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Counting Heads - The Census

For beginning Genealogists, the quickest route to learning about elusive members of your family tree is to check the available census data. You can do this for free at or at the US National Archives at

To begin your search of the censuses, you will need to know a family member's name, their approximate birth date, and where you think they lived. You can start with the people that you know in the most recent census you think they may be found in.


The first US census to determine how many people were living in which states was taken in 1790 at the direction of Secretary of State, Thomas Jefferson, and has been done every 10 years since then. The details of the census are kept secret until 72 years after the information is gathered. The most recent census currently being transcribed and published is the one taken in 1950.

They only collected the names of the heads of households until 1850. For example in 1790, they only wanted to know:

  • Name of family head, free white males of 16 years and up

  • free white males, under 16

  • free white females; slaves

  • other persons (????????)

Make it easy on yourself, and don't START any further back than 1850 until you have more details about the family like the names of children and wives. When you have more info, you can work backwards and you can narrow down whether or not this is your ancestor by counting the ages of the children and the adults in the household.

extended family

In fact, I would recommend that you start with the 1880 census if you have further back to go. Before 1880 there is no indication of how the inhabitants of the houses may or may not be related. We may assume or infer that these are parents and children, for example, but this vital information is not added until the 1880 census. They could just as likely be nieces and nephews or children in guardianship. The 1880 census also includes the street names and the house numbers for the first time.

Slaves and "Freed Colored People" were counted but not named until after the Civil War in the 1870 census. In that census they differentiated people by these colors in column 6:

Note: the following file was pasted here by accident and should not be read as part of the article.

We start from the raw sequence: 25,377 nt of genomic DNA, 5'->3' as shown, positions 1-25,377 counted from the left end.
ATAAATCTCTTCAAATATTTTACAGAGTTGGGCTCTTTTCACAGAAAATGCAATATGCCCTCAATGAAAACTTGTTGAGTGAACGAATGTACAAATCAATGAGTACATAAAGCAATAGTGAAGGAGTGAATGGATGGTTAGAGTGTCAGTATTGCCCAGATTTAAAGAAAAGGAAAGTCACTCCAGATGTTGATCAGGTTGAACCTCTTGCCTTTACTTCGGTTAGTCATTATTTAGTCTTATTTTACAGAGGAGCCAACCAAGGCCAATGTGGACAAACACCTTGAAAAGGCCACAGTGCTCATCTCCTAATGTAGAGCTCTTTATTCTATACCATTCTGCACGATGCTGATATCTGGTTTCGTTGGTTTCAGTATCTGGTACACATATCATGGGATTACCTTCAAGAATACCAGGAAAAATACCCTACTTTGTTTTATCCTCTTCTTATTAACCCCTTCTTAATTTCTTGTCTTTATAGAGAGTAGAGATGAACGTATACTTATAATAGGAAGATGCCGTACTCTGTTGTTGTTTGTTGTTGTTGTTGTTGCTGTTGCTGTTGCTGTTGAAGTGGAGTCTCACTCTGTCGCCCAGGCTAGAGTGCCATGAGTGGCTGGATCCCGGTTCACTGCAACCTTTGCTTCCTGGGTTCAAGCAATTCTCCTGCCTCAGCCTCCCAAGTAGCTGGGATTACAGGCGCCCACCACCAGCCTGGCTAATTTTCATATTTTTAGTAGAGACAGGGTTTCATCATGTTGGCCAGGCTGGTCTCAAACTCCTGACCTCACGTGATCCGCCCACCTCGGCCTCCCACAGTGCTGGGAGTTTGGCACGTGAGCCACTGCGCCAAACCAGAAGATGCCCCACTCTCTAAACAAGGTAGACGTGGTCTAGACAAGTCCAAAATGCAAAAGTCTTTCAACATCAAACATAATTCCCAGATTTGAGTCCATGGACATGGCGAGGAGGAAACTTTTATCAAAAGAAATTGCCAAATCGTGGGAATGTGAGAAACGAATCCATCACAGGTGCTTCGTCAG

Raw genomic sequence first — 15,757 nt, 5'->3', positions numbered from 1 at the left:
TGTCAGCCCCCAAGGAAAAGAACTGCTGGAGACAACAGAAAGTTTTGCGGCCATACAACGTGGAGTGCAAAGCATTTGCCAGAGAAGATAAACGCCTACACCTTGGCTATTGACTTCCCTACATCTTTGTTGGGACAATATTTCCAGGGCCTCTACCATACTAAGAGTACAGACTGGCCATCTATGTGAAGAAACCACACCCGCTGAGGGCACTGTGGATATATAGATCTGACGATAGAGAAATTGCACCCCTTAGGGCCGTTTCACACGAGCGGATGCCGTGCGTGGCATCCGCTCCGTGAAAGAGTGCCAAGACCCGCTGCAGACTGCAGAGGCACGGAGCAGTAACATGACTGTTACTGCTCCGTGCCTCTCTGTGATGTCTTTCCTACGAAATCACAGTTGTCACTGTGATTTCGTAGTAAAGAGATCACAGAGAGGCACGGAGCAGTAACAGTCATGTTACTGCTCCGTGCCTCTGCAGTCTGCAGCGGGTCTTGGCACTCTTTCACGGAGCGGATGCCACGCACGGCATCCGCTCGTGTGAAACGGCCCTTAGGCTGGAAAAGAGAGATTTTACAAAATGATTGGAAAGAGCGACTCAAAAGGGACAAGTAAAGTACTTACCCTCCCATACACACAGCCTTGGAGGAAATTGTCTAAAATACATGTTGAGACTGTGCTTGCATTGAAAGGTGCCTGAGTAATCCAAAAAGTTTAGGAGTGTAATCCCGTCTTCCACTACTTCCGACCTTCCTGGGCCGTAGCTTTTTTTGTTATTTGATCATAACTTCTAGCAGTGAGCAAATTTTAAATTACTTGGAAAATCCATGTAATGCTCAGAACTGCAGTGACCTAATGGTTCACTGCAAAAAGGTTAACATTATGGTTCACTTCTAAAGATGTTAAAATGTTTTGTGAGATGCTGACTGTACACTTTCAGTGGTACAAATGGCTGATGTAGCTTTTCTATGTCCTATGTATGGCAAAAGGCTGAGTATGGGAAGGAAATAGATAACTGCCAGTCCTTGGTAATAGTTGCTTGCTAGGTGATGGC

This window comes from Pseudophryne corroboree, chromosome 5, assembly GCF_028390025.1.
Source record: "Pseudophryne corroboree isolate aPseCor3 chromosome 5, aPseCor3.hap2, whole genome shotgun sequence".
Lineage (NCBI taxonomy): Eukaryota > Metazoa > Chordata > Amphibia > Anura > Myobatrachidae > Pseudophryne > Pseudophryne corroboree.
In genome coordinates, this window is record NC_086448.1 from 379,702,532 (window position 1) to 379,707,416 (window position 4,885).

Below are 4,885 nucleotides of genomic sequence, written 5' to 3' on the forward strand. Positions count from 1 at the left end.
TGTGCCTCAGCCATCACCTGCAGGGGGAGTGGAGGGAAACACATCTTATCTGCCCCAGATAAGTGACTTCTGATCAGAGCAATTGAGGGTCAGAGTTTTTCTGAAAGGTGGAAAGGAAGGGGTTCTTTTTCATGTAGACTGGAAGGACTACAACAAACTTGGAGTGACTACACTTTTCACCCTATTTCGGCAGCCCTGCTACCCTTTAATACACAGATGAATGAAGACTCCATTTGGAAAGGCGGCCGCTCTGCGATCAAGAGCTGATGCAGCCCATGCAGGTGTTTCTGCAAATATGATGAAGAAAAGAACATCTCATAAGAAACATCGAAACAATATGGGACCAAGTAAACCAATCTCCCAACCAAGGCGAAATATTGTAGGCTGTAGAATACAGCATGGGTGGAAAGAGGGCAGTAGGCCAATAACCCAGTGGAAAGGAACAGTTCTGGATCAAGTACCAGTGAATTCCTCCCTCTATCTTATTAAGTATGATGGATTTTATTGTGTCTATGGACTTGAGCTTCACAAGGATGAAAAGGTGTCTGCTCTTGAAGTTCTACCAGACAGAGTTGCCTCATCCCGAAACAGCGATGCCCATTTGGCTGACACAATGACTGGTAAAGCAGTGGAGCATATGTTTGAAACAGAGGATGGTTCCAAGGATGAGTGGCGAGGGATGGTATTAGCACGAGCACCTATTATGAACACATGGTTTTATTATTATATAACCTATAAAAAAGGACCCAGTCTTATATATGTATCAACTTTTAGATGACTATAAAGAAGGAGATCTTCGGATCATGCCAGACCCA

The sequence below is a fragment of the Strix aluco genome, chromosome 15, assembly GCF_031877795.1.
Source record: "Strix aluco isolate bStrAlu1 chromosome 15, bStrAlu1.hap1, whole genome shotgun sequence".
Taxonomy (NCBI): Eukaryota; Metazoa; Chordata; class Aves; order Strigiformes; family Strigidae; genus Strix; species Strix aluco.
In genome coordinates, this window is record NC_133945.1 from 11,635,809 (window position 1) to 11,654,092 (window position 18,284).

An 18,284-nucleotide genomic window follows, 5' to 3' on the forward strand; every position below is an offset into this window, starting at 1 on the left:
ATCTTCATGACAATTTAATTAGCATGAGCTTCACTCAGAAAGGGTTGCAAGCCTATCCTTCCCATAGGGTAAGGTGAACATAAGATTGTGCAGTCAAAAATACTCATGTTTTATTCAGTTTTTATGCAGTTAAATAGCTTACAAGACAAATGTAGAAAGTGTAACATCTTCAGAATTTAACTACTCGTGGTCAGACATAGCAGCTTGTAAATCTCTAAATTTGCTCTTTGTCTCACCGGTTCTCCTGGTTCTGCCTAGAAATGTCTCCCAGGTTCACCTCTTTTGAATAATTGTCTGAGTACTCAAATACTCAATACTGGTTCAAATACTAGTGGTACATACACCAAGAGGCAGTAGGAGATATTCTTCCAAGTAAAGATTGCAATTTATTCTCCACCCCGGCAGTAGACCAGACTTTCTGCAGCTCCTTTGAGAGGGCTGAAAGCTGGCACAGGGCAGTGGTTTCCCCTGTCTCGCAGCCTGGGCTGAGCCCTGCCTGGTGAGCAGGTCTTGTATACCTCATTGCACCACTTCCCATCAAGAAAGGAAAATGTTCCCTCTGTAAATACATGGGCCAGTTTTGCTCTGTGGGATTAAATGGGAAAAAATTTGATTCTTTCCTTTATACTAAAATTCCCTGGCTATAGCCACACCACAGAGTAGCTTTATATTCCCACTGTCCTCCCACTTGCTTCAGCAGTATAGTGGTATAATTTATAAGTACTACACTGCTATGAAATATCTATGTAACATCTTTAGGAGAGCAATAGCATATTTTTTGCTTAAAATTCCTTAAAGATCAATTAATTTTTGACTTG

"Color- White (W); Black (B); Mulatto (M); Chinese (C); Indian (I)"

If you click on the form it will take you to the National Archives site where it may be a little easier to read. Look at all of the information we are getting! Age at last birthday, Profession, Value of Real Estate Owned, Place of Birth, were the parents born in the US or are they foreign, Education level, and the very last columns relate to their voting rights, "Male Citizens of U.S. of 21 years of age and upwards where rights to vote is denied on other grounds than rebellion or other crime."

The US also began to keep Mortality Schedules (1850-1885) which showed people who had died in the past year and their cause of death with the census info for the living, and they did Agricultural Schedules from 1850-1890 which identified land ownership and how the land was being used (crops, livestock, etc.). If you have farmers in your ancestry, be sure to use these tools as well!

Only the 1890 census is unavailable for review due to a fire that destroyed the records in 1921.

world map

The US is obviously not the only country that took censuses of its inhabitants. If you would like to research the records of other

countries, is a great place to start. Remember, you don't have to pay for this site, but you do have to open an account. If you click on the map here it will take you to this page where you can select the part of the world you would like to research in and find out what records they have available. The records extend beyond censuses, and include Civil Registrations, church records, etc. that you will find on the membership genealogy sites.

I hope this has given you some ideas of different sources to look at for your family history. Where else do you like to research? If you have any questions I would be glad to try to help you. Remember, you can always get a free quote to look at your tree to help you break through your brick walls.

Thank you, again, for sharing your time with me,

Leslie Ryan

Still not receiving compensation from any of these sites


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